Public divided on Brown’s jungle justice solution

Several Jamaicans yesterday gave mixed responses to Opposition Senator Lambert Brown’s support for jungle justice to address the issue of violence against women and girls in the event that the law fails to deal with offenders.

Brown had last Friday declared in the Upper House that if any of his female relatives are violated, he would take action to punish the assailant, in the absence of the rule of law.

He made the statement during a heated debate on the controversy over Member of Parliament for Westmoreland Central George Wright, who is believed to be the man seen in a now viral video violently assaulting a woman.

Brown has since been criticised for his comments and some commentators have suggested that he should apologise. However, he has stoutly defended his position.

Here are the responses of some Jamaicans interviewed by the Jamaica Observer in Half-Way-Tree, St Andrew.

A 61-year-old woman who gave her name only as Mrs Rob, said Brown should not apologise. “I was a victim of violence real cruel violence and if I had someone to defend me at that time, what happened for about three years maybe would not have happened. I have a daughter who also experienced the same situation and when it started I said, ‘Look, get out of this before it escalates.’ I also have two granddaughters and if anybody lays a hand on them… trust me, I don’t know if I would be the one to stand up and watch that happen. I am not saying it [what he said] is right, but it’s his view. [But] we should really allow the law to take its course to see what happens.”

Shantel, 30, also agreed that Brown should not apologise, saying that she believes any such action would be fair, especially in the absence of the rule of law.

“Maybe after the fact, the Government would see that they didn’t do anything about it and they would want to probably help afterwards. Mi nuh wrong him. Jump in, of course. If it was me, I would want to do the same too,” she said.

Shannon Green, 26, said: “I think that it is right in a sense where he would do it out of frustration, based on the fact that he is not getting any justice from the situation. Some people would view it as wrong, based on a religious perspective to let go and let God be with it. [But] I would say he should let go and let God be with it. I wouldn’t want to take up any form of jungle justice or take up matters in my own hands. I think he should apologise.”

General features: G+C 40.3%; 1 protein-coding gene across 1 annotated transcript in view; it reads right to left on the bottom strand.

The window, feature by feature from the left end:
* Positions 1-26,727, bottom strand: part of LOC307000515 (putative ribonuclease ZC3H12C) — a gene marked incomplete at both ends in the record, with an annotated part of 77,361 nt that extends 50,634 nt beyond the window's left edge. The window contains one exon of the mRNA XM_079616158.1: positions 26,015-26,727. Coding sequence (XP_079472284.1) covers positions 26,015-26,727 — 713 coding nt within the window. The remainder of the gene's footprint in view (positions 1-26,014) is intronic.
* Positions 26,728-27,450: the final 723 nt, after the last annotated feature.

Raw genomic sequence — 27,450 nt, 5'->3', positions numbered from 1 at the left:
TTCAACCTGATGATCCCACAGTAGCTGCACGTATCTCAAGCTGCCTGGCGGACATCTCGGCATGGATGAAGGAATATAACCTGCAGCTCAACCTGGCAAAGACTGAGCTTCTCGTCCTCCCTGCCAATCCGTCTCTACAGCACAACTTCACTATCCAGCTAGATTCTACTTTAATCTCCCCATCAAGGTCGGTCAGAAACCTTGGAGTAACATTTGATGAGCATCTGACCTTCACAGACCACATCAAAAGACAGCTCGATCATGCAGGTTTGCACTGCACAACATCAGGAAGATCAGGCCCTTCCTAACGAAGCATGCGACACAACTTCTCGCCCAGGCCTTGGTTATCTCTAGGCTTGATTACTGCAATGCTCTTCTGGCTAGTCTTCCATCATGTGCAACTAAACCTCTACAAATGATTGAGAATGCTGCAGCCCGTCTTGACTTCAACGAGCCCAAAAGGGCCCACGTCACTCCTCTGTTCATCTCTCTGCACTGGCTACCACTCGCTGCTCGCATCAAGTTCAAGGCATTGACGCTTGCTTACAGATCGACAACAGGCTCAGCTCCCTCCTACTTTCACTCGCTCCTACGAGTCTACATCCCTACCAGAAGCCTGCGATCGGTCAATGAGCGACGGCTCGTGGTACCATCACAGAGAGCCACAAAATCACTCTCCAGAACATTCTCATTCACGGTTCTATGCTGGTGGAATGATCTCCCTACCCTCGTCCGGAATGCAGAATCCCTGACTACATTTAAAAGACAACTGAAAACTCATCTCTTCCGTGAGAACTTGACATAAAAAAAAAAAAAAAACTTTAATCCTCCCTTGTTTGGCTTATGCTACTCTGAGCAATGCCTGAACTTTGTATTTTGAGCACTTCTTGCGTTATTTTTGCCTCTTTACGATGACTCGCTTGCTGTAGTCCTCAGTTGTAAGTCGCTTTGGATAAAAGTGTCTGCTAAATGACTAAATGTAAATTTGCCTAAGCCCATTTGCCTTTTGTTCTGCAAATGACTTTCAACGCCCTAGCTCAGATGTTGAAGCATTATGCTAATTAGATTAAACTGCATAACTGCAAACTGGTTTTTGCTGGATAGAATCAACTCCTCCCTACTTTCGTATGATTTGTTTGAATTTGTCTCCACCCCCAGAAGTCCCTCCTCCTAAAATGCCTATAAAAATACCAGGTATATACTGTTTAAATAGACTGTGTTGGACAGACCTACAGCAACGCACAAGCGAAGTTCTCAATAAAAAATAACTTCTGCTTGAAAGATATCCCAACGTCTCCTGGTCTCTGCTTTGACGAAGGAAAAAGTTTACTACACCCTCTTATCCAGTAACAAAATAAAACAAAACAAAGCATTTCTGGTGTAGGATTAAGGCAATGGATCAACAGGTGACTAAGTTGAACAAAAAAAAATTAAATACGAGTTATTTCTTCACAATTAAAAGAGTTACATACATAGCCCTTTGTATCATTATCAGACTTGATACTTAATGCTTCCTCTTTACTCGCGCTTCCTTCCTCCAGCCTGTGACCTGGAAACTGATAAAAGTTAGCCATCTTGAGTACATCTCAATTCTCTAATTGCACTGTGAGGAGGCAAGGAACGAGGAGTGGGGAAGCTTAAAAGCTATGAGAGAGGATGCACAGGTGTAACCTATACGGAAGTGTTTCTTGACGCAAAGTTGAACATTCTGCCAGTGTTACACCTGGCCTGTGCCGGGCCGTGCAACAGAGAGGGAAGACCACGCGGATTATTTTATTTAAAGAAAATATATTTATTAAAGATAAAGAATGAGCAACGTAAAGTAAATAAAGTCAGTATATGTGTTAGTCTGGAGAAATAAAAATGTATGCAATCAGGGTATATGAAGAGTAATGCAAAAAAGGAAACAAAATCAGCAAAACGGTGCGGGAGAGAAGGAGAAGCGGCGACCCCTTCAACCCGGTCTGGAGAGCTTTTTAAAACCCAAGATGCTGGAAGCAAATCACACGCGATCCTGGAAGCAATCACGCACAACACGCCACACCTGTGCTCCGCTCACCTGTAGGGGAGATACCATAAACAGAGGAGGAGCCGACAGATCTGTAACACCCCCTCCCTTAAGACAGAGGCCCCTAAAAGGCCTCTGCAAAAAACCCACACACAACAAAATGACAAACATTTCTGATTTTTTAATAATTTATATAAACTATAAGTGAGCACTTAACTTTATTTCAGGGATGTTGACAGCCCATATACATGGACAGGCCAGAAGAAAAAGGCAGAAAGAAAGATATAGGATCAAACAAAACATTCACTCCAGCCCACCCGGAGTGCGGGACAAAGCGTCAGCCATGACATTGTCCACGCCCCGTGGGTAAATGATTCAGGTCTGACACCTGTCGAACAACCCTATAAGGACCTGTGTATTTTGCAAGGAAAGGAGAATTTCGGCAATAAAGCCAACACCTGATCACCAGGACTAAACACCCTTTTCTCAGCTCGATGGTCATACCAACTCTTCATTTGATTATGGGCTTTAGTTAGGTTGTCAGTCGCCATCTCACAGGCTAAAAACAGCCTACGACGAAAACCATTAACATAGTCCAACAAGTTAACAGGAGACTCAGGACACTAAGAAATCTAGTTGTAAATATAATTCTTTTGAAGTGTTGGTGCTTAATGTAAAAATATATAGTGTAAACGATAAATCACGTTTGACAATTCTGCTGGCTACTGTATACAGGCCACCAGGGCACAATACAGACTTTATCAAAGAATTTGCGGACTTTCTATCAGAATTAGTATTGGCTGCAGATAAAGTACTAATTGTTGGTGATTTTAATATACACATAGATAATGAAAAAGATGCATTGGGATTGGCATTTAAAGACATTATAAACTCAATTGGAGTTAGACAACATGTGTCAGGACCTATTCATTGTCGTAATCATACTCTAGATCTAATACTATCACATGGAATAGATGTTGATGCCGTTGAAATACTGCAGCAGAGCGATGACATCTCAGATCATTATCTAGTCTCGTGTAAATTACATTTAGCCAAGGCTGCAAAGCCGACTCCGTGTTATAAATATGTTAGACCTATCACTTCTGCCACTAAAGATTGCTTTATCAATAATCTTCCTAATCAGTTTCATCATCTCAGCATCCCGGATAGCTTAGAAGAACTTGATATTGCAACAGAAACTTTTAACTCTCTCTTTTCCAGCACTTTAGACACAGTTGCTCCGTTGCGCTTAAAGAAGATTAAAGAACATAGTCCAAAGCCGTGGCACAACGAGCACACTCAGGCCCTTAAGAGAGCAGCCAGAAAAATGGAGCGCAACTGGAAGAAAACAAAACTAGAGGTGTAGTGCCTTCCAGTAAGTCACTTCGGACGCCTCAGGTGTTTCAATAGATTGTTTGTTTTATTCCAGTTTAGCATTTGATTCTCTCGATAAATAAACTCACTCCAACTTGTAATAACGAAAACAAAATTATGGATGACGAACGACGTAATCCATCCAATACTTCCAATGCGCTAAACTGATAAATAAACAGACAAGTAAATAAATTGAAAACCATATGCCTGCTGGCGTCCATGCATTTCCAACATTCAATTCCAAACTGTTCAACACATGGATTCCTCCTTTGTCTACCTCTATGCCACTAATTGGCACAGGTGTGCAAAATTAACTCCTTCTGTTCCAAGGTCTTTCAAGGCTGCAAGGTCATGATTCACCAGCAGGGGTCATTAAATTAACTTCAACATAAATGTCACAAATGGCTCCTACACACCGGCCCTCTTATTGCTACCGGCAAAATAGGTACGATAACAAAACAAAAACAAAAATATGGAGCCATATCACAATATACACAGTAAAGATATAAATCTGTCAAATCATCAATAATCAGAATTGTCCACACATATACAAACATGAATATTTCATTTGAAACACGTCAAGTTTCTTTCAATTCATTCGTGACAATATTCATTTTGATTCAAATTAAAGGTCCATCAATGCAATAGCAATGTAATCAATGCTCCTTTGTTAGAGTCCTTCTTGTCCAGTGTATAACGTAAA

Jephthah McLean, 24, told the Observer that Brown’s statement was inappropriate, as he holds a leadership position.

“As a lawmaker who is in charge of making certain legislations, he cannot have the liberty to just speak out of turn, [especially] in that way. When you take on the jungle justice to say that if someone does something to a family member and the law cannot help that situation and you are going to take up matters into your own hands… how are you different from the criminals or unscrupulous persons? He should definitely make amends. You are someone who has an important place in society and you have to act accordingly,” said McLean.

Rudolph White, 66, agreed that Brown should retract the comment, “but this is Jamaica where sometimes people take matters in their own hands. He should apologise because he is a lawmaker. His decision was wrong; he should have kept that to himself”.

Deandra Davis, 27, said that Brown should act according to the rule of law.

“In a general sense, the fact that they are the lawmakers and they are the ones who tell us not to say certain things they are even against the musician singing certain things then they should follow suit and restrain from saying things that they know are not with the law. I think even if he felt that way he should have kept it to himself,” said Davis.

A 54-year-old who gave his name as Yellowman, said he believes the senator is setting a bad example for Jamaicans.

“As a man inna the Parliament, him shouldn’t mek that statement. Him should approach it a different way as people look up to dem type a person deh. When yu mek a statement like that, weh yu think the rest of Jamaica who have dem daughter or son, weh dem a go think? Dem a go do what him say,” he said.

Cassandra, 61, shared the same sentiment.

“I don’t support jungle justice because sometimes we not sure if the person who a get it, really deserve it. Lawmakers shouldn’t be lawbreakers. He is encouraging the jungle justice. If you have the law, you should allow it to take its course,” she said.

A 52-year-old vendor who gave his name as Blacks said: “A nuh good situation that and him should apologise, ’cause him in a higher position. But a ordinary man like me would defend it if the police nah step in.”

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